• If the pre-image of (Nsat, Ndis)* is a single point in the decision variables space, this point corresponds to the best consensus, and the process finishes. Else:
  • Apply some additional criterion to select a single pre-image of (Nsat, Ndis)*. The process finishes.
The method is based on seven assumptions. Table 1 summarizes the set of assumptions and their role within the approach.
All the DMs should accept Assumptions 1 and 2. DMs who are compatible with the outranking model should agree to Assumptions 3–5, whereas the other DMs should accept Assumptions 6 and 7.
Remark 7.
i. 
In the case of project portfolio optimization, the computational cost depends mainly on Step 4. The computational complexity of this step is linear with respect to the number of applicant projects (see the description of the I-NOSGA algorithm in Appendix A).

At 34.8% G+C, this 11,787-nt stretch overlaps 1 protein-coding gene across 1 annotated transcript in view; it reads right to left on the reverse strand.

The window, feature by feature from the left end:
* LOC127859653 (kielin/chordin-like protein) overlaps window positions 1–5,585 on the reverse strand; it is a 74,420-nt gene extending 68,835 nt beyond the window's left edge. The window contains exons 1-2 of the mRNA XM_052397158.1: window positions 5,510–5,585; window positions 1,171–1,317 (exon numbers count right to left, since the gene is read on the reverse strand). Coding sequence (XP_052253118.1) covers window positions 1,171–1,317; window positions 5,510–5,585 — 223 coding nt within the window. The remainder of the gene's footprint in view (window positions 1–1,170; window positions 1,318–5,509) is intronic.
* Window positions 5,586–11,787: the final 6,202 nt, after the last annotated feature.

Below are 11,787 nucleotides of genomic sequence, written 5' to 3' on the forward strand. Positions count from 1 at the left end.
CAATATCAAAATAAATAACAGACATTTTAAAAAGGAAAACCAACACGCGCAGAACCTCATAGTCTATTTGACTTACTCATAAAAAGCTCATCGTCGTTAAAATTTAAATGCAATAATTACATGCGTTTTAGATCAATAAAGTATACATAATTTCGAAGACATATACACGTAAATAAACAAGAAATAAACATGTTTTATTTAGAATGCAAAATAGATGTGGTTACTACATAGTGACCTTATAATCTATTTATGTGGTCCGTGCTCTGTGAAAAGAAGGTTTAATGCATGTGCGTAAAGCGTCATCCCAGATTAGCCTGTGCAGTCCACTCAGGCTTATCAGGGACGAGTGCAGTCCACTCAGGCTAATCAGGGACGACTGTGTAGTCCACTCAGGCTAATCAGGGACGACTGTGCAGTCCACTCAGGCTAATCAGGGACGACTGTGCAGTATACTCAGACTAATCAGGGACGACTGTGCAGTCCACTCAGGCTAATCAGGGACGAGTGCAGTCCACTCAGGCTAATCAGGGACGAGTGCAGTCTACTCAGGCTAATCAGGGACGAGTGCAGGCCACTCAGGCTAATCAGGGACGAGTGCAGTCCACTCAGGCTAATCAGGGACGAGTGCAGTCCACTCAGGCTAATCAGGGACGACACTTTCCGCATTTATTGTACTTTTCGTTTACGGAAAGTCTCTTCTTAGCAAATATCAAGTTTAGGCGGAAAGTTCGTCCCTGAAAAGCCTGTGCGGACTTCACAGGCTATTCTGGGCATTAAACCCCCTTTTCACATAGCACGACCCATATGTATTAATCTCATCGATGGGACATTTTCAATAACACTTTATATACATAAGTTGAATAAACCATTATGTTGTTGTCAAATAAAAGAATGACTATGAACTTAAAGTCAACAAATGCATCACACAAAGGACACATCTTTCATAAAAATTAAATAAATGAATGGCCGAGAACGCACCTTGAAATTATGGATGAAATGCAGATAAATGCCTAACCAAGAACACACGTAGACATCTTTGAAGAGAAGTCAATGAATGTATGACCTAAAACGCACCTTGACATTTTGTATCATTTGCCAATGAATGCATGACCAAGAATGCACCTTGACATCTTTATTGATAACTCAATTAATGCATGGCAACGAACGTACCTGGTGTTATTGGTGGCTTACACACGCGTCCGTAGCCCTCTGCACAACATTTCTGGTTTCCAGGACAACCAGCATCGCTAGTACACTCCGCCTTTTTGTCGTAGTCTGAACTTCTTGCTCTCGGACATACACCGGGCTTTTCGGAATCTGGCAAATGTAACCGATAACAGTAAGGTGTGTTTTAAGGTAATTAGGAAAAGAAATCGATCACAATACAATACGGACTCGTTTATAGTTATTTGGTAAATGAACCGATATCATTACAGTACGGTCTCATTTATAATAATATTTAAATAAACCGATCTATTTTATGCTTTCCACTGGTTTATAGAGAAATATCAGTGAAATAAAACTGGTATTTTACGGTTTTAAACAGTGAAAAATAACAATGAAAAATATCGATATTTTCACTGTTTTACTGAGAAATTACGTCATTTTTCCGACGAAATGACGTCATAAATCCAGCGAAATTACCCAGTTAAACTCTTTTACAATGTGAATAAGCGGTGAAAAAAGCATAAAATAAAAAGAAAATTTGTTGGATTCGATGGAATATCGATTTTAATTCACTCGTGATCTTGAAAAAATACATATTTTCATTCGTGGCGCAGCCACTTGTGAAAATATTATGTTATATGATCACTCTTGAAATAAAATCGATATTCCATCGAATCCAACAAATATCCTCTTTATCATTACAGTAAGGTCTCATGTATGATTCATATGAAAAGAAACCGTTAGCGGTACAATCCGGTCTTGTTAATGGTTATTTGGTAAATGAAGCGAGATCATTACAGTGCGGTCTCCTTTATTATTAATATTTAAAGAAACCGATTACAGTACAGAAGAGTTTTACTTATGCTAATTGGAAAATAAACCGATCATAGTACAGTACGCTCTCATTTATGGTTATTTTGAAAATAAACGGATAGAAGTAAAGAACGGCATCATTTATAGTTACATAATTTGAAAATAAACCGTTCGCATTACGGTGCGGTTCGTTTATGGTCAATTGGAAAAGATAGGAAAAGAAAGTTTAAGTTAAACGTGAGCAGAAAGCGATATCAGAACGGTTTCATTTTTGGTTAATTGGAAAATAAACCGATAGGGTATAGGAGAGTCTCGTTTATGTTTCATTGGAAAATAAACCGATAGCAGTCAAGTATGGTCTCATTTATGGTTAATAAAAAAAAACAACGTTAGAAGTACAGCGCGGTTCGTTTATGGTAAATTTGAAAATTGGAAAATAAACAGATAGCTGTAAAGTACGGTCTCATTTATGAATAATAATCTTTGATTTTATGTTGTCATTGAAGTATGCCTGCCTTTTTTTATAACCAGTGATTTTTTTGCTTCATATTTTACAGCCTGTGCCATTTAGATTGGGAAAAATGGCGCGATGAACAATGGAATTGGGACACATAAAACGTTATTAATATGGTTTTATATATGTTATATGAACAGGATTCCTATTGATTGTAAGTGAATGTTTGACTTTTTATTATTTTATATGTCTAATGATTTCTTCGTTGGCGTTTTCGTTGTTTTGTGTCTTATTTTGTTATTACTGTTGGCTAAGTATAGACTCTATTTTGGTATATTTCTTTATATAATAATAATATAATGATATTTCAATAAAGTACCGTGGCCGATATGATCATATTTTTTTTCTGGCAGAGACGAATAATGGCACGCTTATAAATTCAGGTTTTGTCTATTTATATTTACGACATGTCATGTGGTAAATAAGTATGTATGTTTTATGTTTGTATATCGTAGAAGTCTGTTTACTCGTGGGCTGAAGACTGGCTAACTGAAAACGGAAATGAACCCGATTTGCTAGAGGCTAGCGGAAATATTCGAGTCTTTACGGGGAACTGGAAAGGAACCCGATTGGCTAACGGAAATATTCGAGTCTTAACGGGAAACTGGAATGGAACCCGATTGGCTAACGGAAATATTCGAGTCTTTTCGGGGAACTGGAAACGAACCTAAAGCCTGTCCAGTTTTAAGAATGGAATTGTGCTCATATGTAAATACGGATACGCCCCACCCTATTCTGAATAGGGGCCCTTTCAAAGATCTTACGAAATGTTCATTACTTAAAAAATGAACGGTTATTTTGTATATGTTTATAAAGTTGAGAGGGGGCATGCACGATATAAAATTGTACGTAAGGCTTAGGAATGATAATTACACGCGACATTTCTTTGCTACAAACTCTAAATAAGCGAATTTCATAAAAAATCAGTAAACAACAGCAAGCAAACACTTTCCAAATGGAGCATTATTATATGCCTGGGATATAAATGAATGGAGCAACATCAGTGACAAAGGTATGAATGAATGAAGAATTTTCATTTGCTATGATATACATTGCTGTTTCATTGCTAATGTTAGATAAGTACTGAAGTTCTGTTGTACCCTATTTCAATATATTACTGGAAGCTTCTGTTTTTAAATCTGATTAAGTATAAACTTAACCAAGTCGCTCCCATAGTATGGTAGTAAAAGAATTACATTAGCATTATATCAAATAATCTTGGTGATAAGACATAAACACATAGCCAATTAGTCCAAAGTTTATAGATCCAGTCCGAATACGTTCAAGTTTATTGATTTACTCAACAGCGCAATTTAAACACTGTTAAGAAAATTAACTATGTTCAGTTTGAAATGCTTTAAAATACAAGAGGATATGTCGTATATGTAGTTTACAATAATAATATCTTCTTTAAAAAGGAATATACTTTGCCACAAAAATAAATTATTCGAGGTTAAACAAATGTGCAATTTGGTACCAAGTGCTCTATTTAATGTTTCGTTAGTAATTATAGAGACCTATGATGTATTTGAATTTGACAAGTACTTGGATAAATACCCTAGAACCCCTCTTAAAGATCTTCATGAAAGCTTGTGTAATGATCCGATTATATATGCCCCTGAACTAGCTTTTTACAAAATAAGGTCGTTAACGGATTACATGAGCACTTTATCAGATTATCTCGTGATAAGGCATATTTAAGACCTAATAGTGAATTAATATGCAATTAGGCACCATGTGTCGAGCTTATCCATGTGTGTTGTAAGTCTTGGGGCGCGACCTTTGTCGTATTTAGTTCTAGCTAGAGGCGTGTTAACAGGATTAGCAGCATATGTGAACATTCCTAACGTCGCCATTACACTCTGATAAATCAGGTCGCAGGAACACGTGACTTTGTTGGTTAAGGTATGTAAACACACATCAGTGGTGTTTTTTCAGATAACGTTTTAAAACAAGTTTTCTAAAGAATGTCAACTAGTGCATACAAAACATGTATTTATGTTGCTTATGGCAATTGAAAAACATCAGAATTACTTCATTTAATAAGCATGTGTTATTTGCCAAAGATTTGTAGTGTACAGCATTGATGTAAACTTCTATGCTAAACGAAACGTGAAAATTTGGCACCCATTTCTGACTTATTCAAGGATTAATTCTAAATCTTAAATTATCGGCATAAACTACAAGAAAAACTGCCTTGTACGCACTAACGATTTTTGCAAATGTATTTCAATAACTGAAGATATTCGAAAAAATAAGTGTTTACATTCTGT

ii. 
Handling group interactions in Steps 1, 2, and 7 is the main difficulty to extend the proposal to problems with many DMs. In such problems, Steps 3, 4, 5, and 8 should be performed by each DM in an independent and parallel way. Parallel processing in Step 4 is strongly recommended. Steps 9 and 10 are independent of the number of group members. The computational effort in Step 6 is, at most, proportional to the number of DMs (see Appendix C). Therefore, with some modifications in Steps 1, 2, and 7, the proposal can be used in large-scale GDM-MOPs.
iii. 
In Step 7, in order to accept a solution as a good consensus, the group may agree previously appropriate values of Nsat and Ndis to represent what a strong majority and a weak minority mean, respectively.
iv.